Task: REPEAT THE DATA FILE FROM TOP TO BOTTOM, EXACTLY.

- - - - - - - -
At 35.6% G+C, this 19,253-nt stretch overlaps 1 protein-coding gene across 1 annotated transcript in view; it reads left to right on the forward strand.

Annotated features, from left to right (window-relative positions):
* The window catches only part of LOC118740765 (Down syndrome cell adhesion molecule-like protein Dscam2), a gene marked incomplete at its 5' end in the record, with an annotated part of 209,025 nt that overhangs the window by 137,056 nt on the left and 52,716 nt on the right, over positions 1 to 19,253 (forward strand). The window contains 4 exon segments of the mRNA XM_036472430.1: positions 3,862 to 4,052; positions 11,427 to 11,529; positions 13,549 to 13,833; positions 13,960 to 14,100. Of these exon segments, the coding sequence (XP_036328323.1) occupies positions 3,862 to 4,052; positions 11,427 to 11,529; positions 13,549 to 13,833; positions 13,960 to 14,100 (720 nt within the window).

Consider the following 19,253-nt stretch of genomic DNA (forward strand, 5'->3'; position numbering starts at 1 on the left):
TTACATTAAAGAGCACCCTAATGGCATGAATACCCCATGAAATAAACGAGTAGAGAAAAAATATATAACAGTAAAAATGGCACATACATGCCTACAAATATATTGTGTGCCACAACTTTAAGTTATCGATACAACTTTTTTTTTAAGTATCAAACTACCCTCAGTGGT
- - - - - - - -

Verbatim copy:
At 35.6% G+C, this 19,253-nt stretch overlaps 1 protein-coding gene across 1 annotated transcript in view; it reads left to right on the forward strand.

Annotated features, from left to right (window-relative positions):
* The window catches only part of LOC118740765 (Down syndrome cell adhesion molecule-like protein Dscam2), a gene marked incomplete at its 5' end in the record, with an annotated part of 209,025 nt that overhangs the window by 137,056 nt on the left and 52,716 nt on the right, over positions 1 to 19,253 (forward strand). The window contains 4 exon segments of the mRNA XM_036472430.1: positions 3,862 to 4,052; positions 11,427 to 11,529; positions 13,549 to 13,833; positions 13,960 to 14,100. Of these exon segments, the coding sequence (XP_036328323.1) occupies positions 3,862 to 4,052; positions 11,427 to 11,529; positions 13,549 to 13,833; positions 13,960 to 14,100 (720 nt within the window).

Consider the following 19,253-nt stretch of genomic DNA (forward strand, 5'->3'; position numbering starts at 1 on the left):
TTACATTAAAGAGCACCCTAATGGCATGAATACCCCATGAAATAAACGAGTAGAGAAAAAATATATAACAGTAAAAATGGCACATACATGCCTACAAATATATTGTGTGCCACAACTTTAAGTTATCGATACAACTTTTTTTTTAAGTATCAAACTACCCTCAGTGGT